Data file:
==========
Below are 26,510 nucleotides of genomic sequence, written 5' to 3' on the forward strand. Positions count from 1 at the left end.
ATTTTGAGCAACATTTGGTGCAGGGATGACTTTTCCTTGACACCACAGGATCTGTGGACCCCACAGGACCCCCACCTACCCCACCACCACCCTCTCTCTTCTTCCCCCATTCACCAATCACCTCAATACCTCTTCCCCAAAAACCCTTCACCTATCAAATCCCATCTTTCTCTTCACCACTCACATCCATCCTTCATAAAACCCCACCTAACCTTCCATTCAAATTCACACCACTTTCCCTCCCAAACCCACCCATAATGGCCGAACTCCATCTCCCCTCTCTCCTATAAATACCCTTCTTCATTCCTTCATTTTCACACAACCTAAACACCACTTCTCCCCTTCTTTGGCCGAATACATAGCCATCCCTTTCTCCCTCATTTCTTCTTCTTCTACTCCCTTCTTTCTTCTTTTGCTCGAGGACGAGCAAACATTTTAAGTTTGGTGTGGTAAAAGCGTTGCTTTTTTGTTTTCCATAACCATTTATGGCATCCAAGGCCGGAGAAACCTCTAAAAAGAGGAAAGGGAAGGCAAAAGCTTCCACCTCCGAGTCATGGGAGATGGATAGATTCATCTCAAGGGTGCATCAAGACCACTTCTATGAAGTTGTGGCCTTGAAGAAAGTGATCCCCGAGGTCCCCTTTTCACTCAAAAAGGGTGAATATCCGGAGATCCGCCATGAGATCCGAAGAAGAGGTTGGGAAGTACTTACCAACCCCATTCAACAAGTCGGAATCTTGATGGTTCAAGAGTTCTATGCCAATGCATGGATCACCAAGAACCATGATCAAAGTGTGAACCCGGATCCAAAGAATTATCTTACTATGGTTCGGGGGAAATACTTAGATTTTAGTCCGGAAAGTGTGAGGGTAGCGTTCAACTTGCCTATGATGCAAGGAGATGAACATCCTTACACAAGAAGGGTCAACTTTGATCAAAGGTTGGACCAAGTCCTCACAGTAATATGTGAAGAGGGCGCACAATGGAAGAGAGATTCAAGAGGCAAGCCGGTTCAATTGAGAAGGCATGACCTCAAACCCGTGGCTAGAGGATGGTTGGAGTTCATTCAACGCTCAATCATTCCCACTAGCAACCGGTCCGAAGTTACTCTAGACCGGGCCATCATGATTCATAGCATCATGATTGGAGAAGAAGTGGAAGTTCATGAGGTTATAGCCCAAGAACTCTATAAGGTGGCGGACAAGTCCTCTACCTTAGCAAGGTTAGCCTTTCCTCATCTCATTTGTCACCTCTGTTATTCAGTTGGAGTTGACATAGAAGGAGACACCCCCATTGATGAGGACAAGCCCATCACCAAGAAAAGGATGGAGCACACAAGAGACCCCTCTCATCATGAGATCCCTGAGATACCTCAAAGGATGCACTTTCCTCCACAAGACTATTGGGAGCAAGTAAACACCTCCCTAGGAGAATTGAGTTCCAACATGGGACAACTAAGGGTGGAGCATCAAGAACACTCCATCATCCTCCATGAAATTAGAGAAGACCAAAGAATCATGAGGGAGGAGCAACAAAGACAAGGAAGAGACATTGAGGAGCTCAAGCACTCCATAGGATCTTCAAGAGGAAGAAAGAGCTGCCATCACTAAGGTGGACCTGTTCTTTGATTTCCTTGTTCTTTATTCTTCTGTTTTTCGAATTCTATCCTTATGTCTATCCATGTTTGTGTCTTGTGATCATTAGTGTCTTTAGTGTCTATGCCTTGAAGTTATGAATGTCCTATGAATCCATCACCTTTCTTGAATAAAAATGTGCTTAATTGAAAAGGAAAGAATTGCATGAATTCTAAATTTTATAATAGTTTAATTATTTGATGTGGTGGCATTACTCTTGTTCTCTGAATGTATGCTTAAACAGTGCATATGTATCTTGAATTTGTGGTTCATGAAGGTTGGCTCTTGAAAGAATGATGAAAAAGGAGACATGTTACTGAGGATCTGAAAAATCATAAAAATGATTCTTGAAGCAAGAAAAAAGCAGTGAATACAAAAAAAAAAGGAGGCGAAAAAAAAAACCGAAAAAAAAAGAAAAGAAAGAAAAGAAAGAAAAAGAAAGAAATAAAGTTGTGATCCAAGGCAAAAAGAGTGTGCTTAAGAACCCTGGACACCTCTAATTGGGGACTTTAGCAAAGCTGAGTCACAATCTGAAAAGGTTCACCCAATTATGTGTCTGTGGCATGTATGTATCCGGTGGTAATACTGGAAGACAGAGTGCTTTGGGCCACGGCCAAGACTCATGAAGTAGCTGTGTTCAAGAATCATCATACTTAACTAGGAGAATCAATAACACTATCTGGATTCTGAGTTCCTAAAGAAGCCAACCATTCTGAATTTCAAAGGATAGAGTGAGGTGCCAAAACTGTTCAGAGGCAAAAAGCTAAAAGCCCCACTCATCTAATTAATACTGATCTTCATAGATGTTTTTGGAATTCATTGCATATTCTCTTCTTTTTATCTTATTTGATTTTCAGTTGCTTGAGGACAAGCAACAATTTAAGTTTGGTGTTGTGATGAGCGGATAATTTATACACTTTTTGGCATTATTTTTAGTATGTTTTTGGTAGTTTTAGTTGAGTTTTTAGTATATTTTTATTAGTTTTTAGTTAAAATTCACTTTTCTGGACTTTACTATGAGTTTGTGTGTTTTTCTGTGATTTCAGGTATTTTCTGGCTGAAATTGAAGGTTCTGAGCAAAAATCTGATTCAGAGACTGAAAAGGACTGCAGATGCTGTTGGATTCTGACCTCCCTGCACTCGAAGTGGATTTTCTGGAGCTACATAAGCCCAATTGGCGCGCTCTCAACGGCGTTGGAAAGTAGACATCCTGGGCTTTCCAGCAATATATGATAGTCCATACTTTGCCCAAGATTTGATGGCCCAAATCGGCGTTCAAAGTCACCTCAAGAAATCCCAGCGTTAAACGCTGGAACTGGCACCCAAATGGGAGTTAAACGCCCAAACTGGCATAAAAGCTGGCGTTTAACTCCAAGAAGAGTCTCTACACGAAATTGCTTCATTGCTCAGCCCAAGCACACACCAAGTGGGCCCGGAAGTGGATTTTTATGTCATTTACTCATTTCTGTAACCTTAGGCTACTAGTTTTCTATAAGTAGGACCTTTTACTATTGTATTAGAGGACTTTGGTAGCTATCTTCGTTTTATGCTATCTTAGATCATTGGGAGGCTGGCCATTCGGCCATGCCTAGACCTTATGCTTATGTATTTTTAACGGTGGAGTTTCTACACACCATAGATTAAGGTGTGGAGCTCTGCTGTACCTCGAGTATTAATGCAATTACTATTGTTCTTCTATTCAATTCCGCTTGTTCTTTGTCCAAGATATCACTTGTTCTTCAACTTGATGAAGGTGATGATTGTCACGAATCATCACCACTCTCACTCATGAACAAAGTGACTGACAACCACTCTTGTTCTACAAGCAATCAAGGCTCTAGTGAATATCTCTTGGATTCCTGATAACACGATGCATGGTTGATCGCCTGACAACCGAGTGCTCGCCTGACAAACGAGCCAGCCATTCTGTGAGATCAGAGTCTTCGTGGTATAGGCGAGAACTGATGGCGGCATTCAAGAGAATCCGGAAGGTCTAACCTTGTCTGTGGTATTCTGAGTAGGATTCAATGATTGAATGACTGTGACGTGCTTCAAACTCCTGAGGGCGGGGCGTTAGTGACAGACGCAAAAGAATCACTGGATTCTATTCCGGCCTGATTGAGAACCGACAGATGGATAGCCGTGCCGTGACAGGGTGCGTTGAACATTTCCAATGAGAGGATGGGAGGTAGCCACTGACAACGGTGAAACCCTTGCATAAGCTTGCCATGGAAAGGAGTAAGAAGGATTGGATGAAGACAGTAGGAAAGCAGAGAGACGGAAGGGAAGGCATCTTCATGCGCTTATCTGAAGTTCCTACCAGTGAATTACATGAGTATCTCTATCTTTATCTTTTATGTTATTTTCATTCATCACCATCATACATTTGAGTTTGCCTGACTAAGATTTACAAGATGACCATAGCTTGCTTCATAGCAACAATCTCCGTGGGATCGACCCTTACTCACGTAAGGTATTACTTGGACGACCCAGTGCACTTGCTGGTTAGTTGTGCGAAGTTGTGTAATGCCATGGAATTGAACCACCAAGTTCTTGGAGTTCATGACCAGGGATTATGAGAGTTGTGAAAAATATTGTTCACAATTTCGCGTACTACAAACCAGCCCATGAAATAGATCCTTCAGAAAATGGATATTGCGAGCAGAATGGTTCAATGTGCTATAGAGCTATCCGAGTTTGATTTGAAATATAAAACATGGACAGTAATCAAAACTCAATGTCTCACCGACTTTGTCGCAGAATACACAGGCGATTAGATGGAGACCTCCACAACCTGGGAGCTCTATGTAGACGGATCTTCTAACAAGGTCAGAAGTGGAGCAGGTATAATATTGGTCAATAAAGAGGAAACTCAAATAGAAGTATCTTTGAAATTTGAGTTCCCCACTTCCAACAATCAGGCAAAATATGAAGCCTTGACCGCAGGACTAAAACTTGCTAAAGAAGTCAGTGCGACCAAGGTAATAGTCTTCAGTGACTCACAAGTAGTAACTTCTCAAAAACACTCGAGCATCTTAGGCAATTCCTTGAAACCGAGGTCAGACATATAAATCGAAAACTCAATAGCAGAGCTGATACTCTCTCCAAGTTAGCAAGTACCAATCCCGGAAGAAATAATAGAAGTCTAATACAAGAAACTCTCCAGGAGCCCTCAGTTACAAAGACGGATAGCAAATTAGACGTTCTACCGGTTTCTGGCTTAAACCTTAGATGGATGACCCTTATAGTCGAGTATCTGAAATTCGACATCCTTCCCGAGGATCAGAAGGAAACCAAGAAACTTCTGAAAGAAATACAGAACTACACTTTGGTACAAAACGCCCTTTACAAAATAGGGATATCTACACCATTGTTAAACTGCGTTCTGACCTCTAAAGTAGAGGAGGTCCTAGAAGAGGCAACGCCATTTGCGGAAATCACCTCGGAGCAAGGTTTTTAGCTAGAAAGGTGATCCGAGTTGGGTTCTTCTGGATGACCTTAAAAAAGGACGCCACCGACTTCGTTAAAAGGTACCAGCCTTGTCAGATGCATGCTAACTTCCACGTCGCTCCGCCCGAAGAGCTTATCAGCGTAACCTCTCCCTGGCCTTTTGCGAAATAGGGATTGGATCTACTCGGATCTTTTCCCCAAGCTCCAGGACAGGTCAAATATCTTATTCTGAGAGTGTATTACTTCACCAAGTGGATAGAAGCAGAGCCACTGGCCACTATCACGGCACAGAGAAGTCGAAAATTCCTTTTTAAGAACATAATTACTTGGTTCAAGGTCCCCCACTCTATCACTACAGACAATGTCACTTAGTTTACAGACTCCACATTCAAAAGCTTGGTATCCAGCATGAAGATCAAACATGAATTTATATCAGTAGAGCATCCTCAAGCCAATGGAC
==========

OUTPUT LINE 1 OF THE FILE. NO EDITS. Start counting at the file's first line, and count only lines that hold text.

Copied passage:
Below are 26,510 nucleotides of genomic sequence, written 5' to 3' on the forward strand. Positions count from 1 at the left end.